Gunchidharu

Kandikere's village body manages scarce water

 
Last Updated: Sunday 07 June 2015

Gunchidharu

A gunchidharu session in progr (Credit: Deepa Kozhisseri)With fields of dry crops like ragi and jowar all around, it's not surprising when the trail leads to a tank that has hit rock bottom and has some stalks of corn growing from its dry bed. Even when the tank is full, its water is not enough to meet the needs of all the farmers in the command area. Lean times could mean despair.

Yet the villagers of Kandikere, in Tumkur district, Karnataka, are not despondent. The Hirekere tank in this village is in good hands. If the rains fill it a little more than halfway, the village system of tank management ensures equitable distribution, affirming that good practices can tide over crises.

Community manages water The villagers have managed the tank (constructed during the Vijayanagara empire in the 17th century) for over a hundred years. The gunchidharu or village affairs group supervises all local matters from village fairs to the unofficial justice system. Therefore, though the tank is formally under the control of the state's department of minor irrigation, in practice, it is the gunchidharu that looks after the job of water management and distribution.

This group comprises leading members of the village, from all the local castes. The rules for sharing tank water are maintained in a kere pustaka or tank book, as are the distribution records. "For the last three years or so, the water situation here has been really bad. But once the tank gets more than half full in the rains, it will be distributed according to the book, '' says Panchakshariah KG, whose family has been maintaining Kandikere's kere pustaka for years.

Rotation reaches all Hirekere tank's command area is 49.25 hectares. Of this, the official localisation is 30.15 hectares for wet crops and 19.10 hectares for coconut trees and garden plants. The tank's irrigated area is divided into three blocks: Dhalegadhe, Kalagadhe and Honnebayalu. As all the blocks cannot be irrigated even when the tank is full, the villagers have devised a rotation system that is useful especially (as in recent times) when the rains fail. When the tank is two-thirds full, one block is given water for irrigation and when the tank fills up, water is provided to the other two blocks.

"When it rains, we keep track of water filling in the tank, call a gunchidharu meeting and then decide which of the three blocks should be irrigated,'' says Panchakshariah. Paddy is grown during the rains but during the lean season the village switches to crops that require less moisture. The gunchidharu decides what crop can be grown depending on the availability of water.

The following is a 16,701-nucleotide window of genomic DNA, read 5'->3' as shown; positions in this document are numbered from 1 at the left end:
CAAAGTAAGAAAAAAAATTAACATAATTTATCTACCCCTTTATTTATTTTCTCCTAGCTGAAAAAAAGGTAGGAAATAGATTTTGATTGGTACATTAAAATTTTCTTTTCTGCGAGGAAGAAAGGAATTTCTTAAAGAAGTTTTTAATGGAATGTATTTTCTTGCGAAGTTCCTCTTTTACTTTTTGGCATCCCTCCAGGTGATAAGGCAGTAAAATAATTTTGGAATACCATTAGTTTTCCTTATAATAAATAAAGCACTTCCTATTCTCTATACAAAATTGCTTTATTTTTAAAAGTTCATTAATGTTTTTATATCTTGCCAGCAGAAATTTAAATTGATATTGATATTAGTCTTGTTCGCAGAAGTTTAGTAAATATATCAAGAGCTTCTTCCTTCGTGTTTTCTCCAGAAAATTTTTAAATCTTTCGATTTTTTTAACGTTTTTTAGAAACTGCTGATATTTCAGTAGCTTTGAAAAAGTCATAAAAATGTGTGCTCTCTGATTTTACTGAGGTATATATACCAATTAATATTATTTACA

Local solutions Villagers recall that in the summer of 2002, the water in the tank was enough only to irrigate the Dalegadhe block. But the gunchidharu came up with a solution. Normally, water is provided for the preparation of plots much earlier than transplantation. That year, a decision was taken to conserve water in the tank instead. All the farmers of the block shared the scarcity equally. "When there is water in the tank, there is a good harvest in one or two of the three blocks, water in the wells also fill up and it's a time of prosperity,'' says K Rajkumar who owns land in two different blocks, like Panchakshariah and some other villagers. The tank is used only from November to April. Once it begins to rain, the soudhis appointed for water management in the village check how the tank is filling. The soudhis implement the decision of the gunchidharu. They ensure field channels are cleaned before the water is released and operate the sluice. "We have been growing dry crops for some time as the rains have been failing, but since we have all the records of water distribution, paddy cultivation can start once it rains,'' says Rajkumar. They are aware of local needs from block to block and can ensure proper sharing. The villagers have also formed a water-users association but this has not altered the traditional system of water management here.

Kandikere's example shows how the community can be the best manager of its own, often limited, resources, be it a question of sharing water, or seeds, or the commons. Rather than have a top down system where state bodies dictate arrangements, which then anyway have to be implemented by the villagers, management by the community in a participatory manner is a more equitable and practical solution.

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